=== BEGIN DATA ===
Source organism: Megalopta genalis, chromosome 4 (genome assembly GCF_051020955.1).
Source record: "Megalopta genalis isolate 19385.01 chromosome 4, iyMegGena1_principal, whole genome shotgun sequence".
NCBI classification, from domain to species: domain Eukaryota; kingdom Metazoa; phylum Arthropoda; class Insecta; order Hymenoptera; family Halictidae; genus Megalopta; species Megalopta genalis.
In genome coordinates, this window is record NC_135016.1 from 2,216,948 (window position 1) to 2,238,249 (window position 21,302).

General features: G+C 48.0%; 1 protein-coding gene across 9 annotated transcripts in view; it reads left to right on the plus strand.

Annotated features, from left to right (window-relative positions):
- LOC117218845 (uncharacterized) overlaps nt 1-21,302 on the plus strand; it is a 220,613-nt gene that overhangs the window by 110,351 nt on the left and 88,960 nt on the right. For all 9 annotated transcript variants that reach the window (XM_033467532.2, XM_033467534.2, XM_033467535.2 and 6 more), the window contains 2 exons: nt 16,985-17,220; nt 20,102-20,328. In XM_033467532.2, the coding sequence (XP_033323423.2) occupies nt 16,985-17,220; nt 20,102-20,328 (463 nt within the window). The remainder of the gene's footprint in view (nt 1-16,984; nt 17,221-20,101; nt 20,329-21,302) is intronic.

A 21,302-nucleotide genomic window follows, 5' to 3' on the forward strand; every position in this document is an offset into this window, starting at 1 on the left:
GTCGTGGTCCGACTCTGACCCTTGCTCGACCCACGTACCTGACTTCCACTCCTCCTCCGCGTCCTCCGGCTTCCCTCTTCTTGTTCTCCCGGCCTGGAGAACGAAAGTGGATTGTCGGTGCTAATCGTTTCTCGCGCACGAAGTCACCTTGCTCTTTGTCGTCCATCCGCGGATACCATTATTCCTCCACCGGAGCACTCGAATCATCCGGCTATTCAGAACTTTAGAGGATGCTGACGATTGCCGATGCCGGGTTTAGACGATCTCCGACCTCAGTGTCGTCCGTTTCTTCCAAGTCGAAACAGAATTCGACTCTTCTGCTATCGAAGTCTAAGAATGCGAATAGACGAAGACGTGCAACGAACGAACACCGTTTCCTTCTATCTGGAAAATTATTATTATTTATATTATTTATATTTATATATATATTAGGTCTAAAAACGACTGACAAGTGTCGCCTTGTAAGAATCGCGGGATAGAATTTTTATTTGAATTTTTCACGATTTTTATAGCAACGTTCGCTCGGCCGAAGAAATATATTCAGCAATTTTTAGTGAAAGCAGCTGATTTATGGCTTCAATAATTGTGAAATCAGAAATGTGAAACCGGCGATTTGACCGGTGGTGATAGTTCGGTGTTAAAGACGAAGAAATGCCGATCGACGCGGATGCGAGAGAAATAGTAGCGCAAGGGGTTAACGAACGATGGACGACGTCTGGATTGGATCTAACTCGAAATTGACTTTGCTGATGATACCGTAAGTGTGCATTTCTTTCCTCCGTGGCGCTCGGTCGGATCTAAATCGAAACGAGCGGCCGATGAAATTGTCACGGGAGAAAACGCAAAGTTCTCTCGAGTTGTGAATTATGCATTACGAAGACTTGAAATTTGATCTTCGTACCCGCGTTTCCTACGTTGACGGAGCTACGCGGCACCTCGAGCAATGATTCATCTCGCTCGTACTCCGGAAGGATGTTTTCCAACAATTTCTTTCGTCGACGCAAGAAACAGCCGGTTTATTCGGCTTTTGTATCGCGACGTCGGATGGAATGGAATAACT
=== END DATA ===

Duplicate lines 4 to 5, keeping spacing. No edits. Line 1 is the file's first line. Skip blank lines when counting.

In genome coordinates, this window is record NC_135016.1 from 2,216,948 (window position 1) to 2,238,249 (window position 21,302).

General features: G+C 48.0%; 1 protein-coding gene across 9 annotated transcripts in view; it reads left to right on the plus strand.